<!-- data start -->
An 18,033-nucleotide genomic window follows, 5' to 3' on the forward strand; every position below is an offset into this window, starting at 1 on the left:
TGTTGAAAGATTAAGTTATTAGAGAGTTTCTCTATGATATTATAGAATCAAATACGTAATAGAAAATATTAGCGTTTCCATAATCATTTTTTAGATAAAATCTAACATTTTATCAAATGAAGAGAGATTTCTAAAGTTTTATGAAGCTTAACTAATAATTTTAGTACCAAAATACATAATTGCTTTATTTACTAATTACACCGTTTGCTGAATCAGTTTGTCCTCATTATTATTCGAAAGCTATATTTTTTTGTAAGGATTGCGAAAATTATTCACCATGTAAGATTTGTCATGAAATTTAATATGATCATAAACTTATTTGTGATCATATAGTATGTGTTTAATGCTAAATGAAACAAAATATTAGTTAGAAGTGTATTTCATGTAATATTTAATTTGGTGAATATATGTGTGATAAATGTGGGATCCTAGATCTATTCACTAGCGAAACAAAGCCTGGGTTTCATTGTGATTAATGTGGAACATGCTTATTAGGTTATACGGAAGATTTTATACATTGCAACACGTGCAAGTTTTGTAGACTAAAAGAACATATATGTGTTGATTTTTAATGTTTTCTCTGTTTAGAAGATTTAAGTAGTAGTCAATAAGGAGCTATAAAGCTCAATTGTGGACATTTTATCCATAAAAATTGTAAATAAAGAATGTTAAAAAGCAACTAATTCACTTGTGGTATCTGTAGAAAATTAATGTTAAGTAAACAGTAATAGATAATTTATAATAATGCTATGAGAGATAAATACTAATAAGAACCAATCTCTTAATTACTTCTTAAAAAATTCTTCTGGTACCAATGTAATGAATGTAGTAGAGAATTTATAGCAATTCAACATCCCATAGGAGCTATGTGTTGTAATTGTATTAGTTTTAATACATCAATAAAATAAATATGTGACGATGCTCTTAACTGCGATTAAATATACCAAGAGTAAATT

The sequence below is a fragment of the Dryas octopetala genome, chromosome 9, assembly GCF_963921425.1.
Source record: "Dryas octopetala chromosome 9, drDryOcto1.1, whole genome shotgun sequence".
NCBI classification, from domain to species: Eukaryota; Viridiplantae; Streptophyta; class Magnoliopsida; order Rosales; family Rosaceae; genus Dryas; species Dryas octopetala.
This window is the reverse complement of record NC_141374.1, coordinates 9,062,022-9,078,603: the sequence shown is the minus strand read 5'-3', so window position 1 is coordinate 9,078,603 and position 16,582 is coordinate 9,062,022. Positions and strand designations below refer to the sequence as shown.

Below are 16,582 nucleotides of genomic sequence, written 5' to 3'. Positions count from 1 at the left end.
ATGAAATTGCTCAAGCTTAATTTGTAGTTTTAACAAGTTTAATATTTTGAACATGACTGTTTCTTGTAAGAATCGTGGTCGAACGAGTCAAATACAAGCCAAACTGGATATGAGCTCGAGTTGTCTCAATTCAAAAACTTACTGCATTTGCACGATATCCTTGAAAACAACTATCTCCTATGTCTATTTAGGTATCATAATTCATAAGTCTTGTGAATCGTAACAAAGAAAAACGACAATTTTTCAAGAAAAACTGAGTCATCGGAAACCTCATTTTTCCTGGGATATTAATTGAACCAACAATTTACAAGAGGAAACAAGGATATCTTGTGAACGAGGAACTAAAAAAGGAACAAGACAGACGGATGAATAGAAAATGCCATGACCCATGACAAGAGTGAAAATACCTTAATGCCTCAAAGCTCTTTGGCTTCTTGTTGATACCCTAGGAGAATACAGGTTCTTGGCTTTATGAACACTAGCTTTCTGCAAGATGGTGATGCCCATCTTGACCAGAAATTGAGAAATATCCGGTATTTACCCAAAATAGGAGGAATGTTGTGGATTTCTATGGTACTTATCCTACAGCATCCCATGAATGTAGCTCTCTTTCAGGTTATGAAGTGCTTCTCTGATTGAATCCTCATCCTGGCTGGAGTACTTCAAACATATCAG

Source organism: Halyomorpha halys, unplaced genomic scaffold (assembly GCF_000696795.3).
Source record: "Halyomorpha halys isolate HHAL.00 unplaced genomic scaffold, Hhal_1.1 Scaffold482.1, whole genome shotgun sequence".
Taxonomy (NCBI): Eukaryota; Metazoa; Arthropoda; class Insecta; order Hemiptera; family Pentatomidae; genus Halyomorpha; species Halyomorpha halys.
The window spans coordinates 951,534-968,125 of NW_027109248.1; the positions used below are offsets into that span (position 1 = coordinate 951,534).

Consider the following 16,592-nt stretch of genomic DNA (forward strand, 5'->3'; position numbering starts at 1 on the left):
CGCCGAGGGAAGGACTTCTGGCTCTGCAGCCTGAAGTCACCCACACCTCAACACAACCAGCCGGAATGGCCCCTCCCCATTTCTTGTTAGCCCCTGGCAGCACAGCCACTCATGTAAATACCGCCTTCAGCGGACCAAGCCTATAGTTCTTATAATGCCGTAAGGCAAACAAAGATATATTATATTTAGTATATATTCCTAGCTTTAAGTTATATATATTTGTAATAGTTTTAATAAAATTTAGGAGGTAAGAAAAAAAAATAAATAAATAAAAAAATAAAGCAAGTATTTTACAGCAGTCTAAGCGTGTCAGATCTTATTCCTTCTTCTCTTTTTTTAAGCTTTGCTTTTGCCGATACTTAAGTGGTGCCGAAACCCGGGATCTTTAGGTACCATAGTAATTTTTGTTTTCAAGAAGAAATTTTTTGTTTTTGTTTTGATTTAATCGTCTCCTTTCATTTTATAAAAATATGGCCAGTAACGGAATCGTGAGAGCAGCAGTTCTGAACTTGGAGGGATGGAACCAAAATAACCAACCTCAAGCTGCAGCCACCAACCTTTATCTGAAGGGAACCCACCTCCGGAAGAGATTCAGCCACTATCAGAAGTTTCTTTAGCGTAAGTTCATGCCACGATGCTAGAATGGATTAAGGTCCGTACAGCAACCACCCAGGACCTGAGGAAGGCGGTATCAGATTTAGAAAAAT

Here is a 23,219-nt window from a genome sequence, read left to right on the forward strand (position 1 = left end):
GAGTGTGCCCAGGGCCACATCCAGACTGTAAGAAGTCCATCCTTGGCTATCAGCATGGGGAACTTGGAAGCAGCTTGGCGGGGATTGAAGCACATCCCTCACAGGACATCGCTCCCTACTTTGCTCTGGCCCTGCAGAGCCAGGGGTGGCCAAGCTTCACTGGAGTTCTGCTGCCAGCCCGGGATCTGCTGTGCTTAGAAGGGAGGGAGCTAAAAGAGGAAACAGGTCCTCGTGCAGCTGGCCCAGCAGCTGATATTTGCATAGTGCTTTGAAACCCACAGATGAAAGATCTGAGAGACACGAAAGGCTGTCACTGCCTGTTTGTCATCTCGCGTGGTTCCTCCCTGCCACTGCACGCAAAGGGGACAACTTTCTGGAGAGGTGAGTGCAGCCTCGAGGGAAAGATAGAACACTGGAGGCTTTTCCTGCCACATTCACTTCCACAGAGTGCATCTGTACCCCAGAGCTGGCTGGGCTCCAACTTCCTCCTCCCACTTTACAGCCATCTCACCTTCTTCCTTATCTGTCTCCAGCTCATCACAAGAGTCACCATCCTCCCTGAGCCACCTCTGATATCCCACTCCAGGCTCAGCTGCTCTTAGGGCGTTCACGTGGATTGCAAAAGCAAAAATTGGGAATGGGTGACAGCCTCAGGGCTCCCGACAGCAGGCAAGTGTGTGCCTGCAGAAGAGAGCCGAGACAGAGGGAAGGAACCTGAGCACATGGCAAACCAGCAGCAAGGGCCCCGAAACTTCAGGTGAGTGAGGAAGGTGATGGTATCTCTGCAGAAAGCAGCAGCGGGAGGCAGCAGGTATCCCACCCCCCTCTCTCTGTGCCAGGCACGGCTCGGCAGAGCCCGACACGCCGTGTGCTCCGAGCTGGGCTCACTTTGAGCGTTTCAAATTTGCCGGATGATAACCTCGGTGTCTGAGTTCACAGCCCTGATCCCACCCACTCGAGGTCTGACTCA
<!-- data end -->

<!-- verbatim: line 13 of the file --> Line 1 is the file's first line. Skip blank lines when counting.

Consider the following 16,592-nt stretch of genomic DNA (forward strand, 5'->3'; position numbering starts at 1 on the left):